With US stock markets hitting record highs last week, the question has to be asked. Has the Trump reflation trade — long in equities, short in bonds — run its course? In the equity market it has been a crowded trade for quite some time. On the bond side, futures market data are telling us that there are exceptionally large speculative bear positions in the market. This spells danger and the possibility that Treasury yields could tumble back down to levels seen last year. Yet it may be premature to expect an about-turn.
Much will hinge on the news flow about the Trump Administration’s tax reforms; likewise on monetary policy, where it is not inconceivable that the Federal Reserve will tighten faster than the markets currently expect. We may learn more when Fed chair Janet Yellen and vice-chairman Stanley Fischer speak later this week. The important point, though, is that the reflation trade is now as much a global as an American phenomenon.
The recent rise in copper and steel prices is a clear indication of a global upturn in growth and inflation. That is partly a story about China where last year’s huge fiscal stimulus drove higher than expected growth and where consumers are now joining the party. And the flow of money into emerging markets since the start of the year suggests that investors are more impressed by the prospect of renewed growth there than they are worried about the heavy dollar debt overhang.
Perhaps the most interesting positive story for the markets concerns the eurozone.
While investors have been mesmerised by the outflow of funds from the French to the German bond market as National Front leader Marine Le Pen’s poll ratings improve, the eurozone has finally emerged from its deflation. On the latest numbers no member of the eurozone was still in deflation in January. At the same time the flash estimate for the fourth quarter showed year-on-year GDP growth of 1.7 per cent, not far short of the US rate of 1.9 per cent.
As well as enjoying the benefit of an undervalued currency, the eurozone has seen stronger private consumption, helped by the windfall from lower energy prices. With business confidence picking up and bank lending increasing the recovery looks set to broaden.
Of course there are snags, most notably the rise in populism in a year which sees elections in Germany, France and the Netherlands. At a more fundamental level the European Central Bank’s quantitative easing has bought time for much-needed structural reform which the politicians have failed to deliver. The eurozone, lacking the burden sharing infrastructure for a successful monetary union, seems doomed to stagger from one crisis to another. After years of political and economic stasis, Italy rather than Greece looks a potential catalyst for the next upheaval.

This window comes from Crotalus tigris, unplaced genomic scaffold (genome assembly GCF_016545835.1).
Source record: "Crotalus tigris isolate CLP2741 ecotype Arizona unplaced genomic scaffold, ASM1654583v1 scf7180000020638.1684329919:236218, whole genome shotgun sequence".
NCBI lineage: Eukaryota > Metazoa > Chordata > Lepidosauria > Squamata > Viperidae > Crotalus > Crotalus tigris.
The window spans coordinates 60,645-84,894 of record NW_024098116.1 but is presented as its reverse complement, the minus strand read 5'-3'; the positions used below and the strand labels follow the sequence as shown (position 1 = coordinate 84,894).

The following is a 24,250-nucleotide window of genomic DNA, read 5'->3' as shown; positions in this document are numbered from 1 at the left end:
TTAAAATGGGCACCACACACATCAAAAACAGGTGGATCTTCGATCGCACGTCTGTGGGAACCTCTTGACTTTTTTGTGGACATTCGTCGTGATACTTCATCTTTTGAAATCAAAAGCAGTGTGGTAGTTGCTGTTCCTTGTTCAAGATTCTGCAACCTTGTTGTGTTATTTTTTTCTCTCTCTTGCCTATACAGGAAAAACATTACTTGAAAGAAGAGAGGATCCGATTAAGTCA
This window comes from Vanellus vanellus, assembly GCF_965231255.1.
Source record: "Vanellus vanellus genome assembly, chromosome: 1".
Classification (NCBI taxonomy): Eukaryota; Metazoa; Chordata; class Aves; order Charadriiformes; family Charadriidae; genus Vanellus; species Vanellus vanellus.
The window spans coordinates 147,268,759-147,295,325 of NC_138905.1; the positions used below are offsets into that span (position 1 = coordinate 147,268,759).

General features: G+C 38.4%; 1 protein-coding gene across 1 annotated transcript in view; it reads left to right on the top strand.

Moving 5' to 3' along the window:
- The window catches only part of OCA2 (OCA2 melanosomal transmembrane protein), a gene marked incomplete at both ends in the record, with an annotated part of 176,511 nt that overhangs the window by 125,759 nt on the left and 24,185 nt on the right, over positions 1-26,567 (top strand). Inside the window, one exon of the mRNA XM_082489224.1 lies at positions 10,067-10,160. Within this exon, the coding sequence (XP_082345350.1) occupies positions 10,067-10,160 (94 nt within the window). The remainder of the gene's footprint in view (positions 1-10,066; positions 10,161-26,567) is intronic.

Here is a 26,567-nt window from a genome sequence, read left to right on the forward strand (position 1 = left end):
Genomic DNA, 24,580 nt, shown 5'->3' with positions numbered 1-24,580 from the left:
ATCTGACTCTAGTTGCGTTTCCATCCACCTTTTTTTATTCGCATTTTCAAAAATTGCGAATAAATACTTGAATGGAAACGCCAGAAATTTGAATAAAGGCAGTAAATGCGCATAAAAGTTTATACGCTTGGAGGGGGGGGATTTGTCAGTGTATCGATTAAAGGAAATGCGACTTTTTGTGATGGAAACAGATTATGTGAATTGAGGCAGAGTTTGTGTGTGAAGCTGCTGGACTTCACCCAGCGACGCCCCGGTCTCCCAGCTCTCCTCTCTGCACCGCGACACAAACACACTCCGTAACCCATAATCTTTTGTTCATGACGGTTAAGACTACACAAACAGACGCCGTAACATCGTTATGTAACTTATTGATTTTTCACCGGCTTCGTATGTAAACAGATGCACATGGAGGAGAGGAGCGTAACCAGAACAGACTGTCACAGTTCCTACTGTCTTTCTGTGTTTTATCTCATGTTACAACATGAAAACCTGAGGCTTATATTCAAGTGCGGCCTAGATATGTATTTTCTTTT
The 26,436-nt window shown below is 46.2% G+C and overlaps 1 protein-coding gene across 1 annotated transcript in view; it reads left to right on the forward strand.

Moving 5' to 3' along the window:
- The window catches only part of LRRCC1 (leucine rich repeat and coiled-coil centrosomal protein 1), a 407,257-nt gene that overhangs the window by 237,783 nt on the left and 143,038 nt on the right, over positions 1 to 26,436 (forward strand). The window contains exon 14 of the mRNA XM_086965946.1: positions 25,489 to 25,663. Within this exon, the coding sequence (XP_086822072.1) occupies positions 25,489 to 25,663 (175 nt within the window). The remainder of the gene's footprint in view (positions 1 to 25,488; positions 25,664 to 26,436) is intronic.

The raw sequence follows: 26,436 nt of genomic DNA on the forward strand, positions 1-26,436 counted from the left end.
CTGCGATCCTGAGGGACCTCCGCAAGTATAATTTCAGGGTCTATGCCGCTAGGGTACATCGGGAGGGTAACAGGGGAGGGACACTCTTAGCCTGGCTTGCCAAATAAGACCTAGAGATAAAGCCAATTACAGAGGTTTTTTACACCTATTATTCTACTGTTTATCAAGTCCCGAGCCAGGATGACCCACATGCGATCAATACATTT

Perhaps the biggest threats to the continuation of the Trump reflation trade are protectionism and geopolitics. On foreign policy, it may be that the president’s bark (or tweet) is worse than his bite. Geopolitical ups and downs are also inherently unforecastable. But the protectionism is real and may provoke retaliation that will be bad for global growth and especially bad for emerging markets along with countries such as Japan, South Korea and Germany where growth is heavily reliant on exports. That said, President Trump may succeed in doing what vested interests have hitherto prevented Xi Jinping, his Chinese opposite number, from achieving — namely, rebalancing the Chinese economy more convincingly away from exports and investment towards consumption. Given the impact of tariff barriers on import costs, he could also rekindle an inflation that might force the Fed to return to something closer to normal interest rates.
The more direct problem for investors in equities and bonds is simply that the current historically high level of markets ensures low future returns. In their annual survey of investment returns for Credit Suisse Elroy Dimson, Paul Marsh and Mike Staunton of the London Business School provide convincing evidence that low real interest rates mean a low return world for both equities and bonds. Their estimate for the long run equity risk premium over the US Treasury bill return is 3-3.5 per cent, which is lower than many have assumed in recent decades. So be warned that the Trump reflation trade is clearly about momentum, not value.